Gave a real crack at sorting out the Systainer version of the Dust Deputy, making up a strong box to go inside the Systainer, all Dominoed together (used the Domino with the Cleantex for the first time……nice!) and slots cut to match the inside of the Systainer using the router table in its new configuration which also worked very nicely.

Tried it out again, and with all the additions, still very little dust was collected, the majority passing through to the vacuum bag.

Inner Skin

So with such an unexpected failure of the concept, I wondered if it was just the Festool Cleantex that was too powerful for the size of the cyclone.  I then tried the unit using the Shopvac, which has been very successful in the past, and although the collection was improved, still no decent result.  I can only suspect now that the shape of the collection container plays more of a part than I first suspected.  I may play again another day, but at this stage I couldn’t be bothered wasting any more time on the development.

So I reverted the cyclone to its original (commercial) orientation and tried the Cleantex again.

Big dust pile test

The Cleantex certainly has a fair suck on it – the problem I have highlighted in the past about the original lid of the Dust Deputy bin not being strong enough was significantly exaggerated – the lid getting badly sucked in (but still maintaining a seal)

At the end of a dust mountain (about 1/2 the dust drum), I checked the Cyclone bin, as well as the Cleantex dust bag.

Cyclone bin – nicely full, Cleantex bag – nicely empty.

Suck results - full bin, empty bag

So reverted everything back to pre-mod orientation – the Cooltainer back to being a Cooltainer, the Cyclone back to original, and the other Systainer put back together.  It still has a hole in the lid, and I still like the idea of a cyclone that fits on top of the Cleantex.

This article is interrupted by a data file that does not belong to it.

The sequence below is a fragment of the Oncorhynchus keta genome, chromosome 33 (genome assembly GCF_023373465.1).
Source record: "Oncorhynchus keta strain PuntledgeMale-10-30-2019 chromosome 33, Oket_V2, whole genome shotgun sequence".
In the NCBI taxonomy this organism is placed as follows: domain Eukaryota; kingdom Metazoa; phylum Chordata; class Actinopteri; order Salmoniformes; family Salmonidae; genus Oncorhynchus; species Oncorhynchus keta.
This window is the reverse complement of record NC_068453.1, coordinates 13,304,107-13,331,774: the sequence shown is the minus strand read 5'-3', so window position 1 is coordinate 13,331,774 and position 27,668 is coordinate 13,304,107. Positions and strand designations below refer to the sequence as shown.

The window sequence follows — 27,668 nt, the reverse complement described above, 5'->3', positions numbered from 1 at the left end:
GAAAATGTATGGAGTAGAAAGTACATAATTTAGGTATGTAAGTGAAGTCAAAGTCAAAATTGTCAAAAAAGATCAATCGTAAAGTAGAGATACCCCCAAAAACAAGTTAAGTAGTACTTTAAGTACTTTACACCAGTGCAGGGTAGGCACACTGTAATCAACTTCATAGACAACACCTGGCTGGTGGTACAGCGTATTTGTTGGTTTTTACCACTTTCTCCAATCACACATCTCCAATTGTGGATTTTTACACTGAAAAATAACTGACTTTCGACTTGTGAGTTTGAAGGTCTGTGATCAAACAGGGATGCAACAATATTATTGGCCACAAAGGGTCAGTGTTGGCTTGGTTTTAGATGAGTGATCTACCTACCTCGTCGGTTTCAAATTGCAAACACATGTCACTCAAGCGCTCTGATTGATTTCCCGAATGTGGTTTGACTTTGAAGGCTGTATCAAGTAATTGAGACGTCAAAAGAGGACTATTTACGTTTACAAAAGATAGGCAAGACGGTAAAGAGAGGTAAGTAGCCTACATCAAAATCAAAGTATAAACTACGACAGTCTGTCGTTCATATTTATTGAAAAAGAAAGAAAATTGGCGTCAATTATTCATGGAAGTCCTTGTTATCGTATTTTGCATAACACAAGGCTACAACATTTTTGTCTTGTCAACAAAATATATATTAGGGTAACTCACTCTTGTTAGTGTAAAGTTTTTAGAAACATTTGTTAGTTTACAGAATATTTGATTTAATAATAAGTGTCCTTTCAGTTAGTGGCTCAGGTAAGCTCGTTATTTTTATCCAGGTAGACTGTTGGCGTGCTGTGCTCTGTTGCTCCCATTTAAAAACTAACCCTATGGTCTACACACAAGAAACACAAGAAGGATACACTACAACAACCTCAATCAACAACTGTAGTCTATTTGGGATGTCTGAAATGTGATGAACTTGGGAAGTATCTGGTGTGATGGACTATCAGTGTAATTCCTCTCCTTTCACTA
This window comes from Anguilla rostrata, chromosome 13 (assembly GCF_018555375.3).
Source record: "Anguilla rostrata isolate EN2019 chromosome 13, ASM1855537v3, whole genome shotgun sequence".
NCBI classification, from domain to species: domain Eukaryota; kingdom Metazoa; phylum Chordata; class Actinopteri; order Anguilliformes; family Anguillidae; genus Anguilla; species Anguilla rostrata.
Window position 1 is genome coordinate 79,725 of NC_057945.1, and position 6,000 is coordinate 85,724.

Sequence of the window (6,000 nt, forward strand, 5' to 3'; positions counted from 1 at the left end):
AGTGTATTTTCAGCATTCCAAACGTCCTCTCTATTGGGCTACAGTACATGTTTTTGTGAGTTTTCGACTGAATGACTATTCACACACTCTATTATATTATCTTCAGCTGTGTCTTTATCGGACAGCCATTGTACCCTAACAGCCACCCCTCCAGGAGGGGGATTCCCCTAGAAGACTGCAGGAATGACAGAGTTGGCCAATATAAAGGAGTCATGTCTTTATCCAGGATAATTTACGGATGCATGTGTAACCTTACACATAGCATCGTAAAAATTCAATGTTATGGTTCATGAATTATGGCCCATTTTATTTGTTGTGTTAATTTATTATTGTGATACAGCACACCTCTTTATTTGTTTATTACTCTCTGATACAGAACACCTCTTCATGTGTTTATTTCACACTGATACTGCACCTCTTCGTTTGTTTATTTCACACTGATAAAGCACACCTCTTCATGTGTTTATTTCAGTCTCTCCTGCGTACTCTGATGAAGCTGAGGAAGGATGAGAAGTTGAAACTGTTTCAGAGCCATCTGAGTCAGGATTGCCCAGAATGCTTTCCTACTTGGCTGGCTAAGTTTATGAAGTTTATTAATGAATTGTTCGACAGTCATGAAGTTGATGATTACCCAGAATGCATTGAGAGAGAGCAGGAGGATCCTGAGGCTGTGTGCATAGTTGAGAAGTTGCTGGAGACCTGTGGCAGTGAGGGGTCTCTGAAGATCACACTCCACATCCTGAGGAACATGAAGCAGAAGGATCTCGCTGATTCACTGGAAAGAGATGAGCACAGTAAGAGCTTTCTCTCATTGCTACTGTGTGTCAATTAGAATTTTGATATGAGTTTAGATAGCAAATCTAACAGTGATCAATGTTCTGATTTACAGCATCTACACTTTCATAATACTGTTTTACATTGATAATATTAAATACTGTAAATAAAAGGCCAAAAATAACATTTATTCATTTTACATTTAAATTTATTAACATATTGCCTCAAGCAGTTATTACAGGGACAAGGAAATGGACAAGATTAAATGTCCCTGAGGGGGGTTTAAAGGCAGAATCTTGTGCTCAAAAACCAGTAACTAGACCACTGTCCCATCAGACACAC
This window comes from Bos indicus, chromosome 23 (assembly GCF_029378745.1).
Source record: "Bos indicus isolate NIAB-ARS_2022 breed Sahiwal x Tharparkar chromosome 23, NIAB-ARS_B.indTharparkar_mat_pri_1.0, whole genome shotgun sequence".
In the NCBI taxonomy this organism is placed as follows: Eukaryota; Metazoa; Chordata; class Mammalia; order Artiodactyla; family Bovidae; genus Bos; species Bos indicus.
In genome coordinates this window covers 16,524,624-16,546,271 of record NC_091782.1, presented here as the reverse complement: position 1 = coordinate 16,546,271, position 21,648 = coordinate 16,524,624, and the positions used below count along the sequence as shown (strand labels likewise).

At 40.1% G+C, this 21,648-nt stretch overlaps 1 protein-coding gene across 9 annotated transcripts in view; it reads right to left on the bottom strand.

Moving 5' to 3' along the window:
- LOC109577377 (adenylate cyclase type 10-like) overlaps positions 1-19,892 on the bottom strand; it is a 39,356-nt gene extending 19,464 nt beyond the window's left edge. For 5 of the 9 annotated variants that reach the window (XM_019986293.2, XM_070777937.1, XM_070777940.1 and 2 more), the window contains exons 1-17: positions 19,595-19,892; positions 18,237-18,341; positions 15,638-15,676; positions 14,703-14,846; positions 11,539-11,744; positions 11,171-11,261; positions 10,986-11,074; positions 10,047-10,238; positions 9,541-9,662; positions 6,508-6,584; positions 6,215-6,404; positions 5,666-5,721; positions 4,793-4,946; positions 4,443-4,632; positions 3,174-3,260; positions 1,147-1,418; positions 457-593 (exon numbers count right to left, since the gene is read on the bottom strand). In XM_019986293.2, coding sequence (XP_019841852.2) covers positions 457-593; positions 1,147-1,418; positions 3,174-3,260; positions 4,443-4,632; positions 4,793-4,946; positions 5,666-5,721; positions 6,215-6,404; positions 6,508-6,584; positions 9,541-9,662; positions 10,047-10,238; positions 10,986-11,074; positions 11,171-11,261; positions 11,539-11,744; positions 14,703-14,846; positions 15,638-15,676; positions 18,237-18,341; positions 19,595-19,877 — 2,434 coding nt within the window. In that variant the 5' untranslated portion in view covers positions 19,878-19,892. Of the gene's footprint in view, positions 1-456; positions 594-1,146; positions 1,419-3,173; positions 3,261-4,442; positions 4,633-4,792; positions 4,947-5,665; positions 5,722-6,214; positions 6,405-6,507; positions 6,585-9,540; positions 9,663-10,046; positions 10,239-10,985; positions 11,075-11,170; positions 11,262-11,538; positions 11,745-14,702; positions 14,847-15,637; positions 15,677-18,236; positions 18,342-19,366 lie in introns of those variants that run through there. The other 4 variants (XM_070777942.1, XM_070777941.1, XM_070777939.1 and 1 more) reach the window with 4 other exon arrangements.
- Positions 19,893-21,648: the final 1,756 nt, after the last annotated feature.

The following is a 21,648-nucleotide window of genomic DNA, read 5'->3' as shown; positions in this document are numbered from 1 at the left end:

So I took the second dust bin of the Dust Deputy, and screwed it straight to the top of the spare (and somewhat aerated) Systainer.  Now I do need a longer initial hose, but the concept is there, just not as elegant as I intended. (Bugger).

A version of my vision

A visit to Costco

Had an interesting first visit to Costco over the weekend (the place seems like a Tardis – much larger on the inside than it certainly appeared from the outside)!

Didn’t expect it to become a shed-related activity, and there was a very limited number of tools there (did spot a Lithium-Ion GMC cordless drill (guess there are still some GMC tools out there)), and a stack of ShopVacs.

ShopVac 20

Given the GMC vac I have been using occasionally is already threatening to turn into a molten lump of plastic in the middle of the floor, I thought I’d grab one of the ShopVacs (think they were about $70).  The other reason I picked one was because of comments made in the past on this site when discussing dust collection from Festool power tools.  Someone mentioned they used a ShopVac as the nozzle size was pretty suitable for Festool.

ShopVac to Festool

Ah well, it’s better than nothing.  In a perfect world…….

Festool Vac with Dust Deputy Cyclone

……I’d have a Festool Dust Collection system, and even more ideally, with a cyclonic dust separator such as this commercial one from Oneida.  That sucks 😉